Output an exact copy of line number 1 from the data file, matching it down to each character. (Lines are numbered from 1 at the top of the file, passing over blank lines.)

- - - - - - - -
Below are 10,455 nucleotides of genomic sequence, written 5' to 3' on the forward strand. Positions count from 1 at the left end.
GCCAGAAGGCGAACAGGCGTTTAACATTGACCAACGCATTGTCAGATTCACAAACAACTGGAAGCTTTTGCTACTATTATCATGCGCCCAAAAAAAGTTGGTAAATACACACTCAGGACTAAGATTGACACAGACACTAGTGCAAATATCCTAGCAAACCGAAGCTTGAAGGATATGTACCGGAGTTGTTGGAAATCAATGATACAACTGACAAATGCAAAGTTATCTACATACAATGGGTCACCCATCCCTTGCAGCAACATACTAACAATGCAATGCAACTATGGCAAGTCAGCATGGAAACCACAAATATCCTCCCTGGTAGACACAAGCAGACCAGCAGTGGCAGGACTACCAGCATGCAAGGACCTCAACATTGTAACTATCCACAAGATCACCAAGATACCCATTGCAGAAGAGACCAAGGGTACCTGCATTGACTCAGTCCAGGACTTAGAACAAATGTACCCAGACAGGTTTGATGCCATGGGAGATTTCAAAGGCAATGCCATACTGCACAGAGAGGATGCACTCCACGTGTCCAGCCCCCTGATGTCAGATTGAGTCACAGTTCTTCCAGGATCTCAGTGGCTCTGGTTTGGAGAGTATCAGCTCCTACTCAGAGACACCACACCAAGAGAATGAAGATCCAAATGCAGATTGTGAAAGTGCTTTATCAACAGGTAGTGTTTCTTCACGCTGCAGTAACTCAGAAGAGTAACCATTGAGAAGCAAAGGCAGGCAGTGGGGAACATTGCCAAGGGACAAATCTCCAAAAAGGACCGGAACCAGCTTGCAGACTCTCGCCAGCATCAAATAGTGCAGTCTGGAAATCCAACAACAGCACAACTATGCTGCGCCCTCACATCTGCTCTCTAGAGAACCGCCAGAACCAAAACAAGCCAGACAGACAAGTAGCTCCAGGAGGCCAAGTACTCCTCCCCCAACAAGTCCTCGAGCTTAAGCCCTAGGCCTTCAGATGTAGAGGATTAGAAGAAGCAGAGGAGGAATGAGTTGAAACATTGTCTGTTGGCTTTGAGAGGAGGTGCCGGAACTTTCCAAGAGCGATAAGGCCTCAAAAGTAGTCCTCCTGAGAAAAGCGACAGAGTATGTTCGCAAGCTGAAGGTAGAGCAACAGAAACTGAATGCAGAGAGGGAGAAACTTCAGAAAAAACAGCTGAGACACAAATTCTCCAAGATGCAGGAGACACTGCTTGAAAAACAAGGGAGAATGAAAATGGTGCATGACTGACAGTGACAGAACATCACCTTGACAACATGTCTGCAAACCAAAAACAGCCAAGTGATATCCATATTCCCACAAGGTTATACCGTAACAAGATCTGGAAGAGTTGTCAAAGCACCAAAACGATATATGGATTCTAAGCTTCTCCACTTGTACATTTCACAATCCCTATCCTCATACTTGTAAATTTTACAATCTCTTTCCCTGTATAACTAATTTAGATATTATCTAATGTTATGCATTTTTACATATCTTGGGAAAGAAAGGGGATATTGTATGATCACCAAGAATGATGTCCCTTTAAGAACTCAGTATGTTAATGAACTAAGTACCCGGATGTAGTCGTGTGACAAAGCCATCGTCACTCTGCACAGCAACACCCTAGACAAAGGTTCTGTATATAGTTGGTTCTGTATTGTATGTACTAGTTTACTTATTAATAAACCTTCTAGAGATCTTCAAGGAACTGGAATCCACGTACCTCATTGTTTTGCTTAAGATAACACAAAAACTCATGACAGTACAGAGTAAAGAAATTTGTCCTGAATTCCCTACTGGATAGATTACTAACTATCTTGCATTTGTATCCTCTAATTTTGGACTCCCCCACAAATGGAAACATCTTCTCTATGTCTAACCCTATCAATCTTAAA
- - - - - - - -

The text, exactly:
Below are 10,455 nucleotides of genomic sequence, written 5' to 3' on the forward strand. Positions count from 1 at the left end.